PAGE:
Judge Allows Lawsuit Claiming Starbucks Underfills Lattes

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Two people who accuses Starbucks of deliberately underfilling lattes can continue their lawsuit after a federal judge in California dismissed three counts against the beverage retailer but allowed five to remain.

 The plaintiffs, Sierra Strumlauf and Benjamin Robles, contended in a class-action complaint filed in March that the popular drinks were underfilled by about 25 percent of their advertised sizes: 12, 16 and 20 ounces.
Starbucks had argued that a “reasonable consumer” would not have been misled.

But Judge Thelton Henderson of United States District Court in San Francisco said in his ruling on Friday, “This is not a case where the alleged deception is simply implausible as a matter of law.”

“The court finds it probable that a significant portion of the latte-consuming public would believe that a ‘Grande’ contains 16 ounces of fluid, measured without milk foam or in its cooled state,” he wrote. “If nothing else, it is probable enough that the issue should be decided by a trier of fact, not on a motion to dismiss.”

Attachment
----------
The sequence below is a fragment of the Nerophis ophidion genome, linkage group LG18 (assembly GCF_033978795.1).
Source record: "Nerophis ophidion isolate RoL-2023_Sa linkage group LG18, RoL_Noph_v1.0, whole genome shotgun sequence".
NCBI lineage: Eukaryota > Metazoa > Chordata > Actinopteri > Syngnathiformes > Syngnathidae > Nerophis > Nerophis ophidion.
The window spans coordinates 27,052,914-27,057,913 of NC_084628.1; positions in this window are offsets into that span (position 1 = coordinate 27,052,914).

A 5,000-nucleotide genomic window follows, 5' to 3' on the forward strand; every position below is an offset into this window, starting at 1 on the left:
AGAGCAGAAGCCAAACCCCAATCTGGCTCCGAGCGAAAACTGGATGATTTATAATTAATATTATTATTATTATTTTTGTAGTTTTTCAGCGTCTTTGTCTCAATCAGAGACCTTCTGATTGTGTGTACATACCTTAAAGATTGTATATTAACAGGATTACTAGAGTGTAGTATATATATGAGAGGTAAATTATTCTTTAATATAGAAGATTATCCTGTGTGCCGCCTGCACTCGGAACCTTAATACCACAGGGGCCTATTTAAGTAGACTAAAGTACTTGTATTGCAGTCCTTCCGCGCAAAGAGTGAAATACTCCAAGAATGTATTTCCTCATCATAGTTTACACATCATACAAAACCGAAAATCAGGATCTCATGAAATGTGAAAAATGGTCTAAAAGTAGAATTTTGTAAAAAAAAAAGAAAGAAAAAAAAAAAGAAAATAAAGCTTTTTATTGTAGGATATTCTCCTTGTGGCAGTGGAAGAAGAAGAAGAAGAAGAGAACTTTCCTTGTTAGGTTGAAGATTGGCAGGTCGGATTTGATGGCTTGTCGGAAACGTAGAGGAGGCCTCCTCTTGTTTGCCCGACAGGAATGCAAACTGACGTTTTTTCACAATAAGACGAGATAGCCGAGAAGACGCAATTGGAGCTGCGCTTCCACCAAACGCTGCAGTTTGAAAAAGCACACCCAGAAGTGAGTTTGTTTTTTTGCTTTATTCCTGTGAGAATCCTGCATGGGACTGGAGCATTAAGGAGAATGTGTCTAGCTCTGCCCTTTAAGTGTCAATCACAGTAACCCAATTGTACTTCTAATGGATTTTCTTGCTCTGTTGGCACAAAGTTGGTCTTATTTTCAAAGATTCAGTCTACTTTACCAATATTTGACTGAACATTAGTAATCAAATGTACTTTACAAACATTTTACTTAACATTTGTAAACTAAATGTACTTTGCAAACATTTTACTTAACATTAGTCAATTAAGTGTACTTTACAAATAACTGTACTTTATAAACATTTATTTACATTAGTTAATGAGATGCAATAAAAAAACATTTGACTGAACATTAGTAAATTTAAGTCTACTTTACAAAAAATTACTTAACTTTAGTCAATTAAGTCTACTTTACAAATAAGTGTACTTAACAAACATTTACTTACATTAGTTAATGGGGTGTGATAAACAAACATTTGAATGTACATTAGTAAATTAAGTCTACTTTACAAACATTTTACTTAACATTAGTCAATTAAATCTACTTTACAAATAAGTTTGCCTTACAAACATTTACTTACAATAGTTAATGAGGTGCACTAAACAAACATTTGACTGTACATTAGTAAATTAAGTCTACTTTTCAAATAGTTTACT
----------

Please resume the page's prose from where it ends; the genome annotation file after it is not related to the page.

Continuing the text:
In their complaint, the plaintiffs said Starbucks used cups that held the advertised amounts only when filled to the brim, but that the drinks were not filled that high. They said that in 2009, Starbucks made a “conscious decision” to save money on milk by using pitchers with etched-in “fill to” lines that were too low, and the recipe required baristas to fill a quarter-inch below the brim of the cups, the lawsuit says.

In a statement, Starbucks said the lawsuit was “without merit.”

“All of our handcrafted beverages are made in accordance with our customers’ preferences,” the company said. “If a customer is not satisfied with their beverage preparation, we will gladly remake it. We will be prepared to defend our case in court.”

It’s not the first time that Starbucks has been sued over its drinks. A separate class-action lawsuit in April by Stacey Pincus of Chicago accused the company of putting too much ice in cold drinks, leaving consumers with just over half the amount they paid for, according to Courthouse News.

Starbucks called that lawsuit “without merit,” as well.

The New York Times

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